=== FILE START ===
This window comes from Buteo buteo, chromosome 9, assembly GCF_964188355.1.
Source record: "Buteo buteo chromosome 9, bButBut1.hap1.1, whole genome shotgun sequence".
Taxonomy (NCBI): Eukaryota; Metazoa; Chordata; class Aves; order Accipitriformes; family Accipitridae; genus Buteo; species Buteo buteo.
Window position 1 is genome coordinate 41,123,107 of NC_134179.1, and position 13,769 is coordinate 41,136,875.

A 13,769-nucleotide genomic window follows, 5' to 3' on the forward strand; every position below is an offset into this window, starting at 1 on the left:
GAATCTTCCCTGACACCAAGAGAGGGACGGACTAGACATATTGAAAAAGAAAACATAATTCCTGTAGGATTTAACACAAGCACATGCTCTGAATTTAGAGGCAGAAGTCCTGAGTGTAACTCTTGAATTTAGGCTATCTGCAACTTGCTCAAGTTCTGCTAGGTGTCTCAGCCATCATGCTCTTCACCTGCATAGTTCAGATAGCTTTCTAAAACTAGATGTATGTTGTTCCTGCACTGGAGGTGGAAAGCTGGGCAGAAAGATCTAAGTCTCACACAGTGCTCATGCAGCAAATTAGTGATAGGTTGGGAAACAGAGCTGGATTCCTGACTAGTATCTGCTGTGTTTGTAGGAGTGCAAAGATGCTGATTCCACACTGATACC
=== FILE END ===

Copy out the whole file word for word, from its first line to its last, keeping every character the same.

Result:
This window comes from Buteo buteo, chromosome 9, assembly GCF_964188355.1.
Source record: "Buteo buteo chromosome 9, bButBut1.hap1.1, whole genome shotgun sequence".
Taxonomy (NCBI): Eukaryota; Metazoa; Chordata; class Aves; order Accipitriformes; family Accipitridae; genus Buteo; species Buteo buteo.
Window position 1 is genome coordinate 41,123,107 of NC_134179.1, and position 13,769 is coordinate 41,136,875.

A 13,769-nucleotide genomic window follows, 5' to 3' on the forward strand; every position below is an offset into this window, starting at 1 on the left:
GAATCTTCCCTGACACCAAGAGAGGGACGGACTAGACATATTGAAAAAGAAAACATAATTCCTGTAGGATTTAACACAAGCACATGCTCTGAATTTAGAGGCAGAAGTCCTGAGTGTAACTCTTGAATTTAGGCTATCTGCAACTTGCTCAAGTTCTGCTAGGTGTCTCAGCCATCATGCTCTTCACCTGCATAGTTCAGATAGCTTTCTAAAACTAGATGTATGTTGTTCCTGCACTGGAGGTGGAAAGCTGGGCAGAAAGATCTAAGTCTCACACAGTGCTCATGCAGCAAATTAGTGATAGGTTGGGAAACAGAGCTGGATTCCTGACTAGTATCTGCTGTGTTTGTAGGAGTGCAAAGATGCTGATTCCACACTGATACC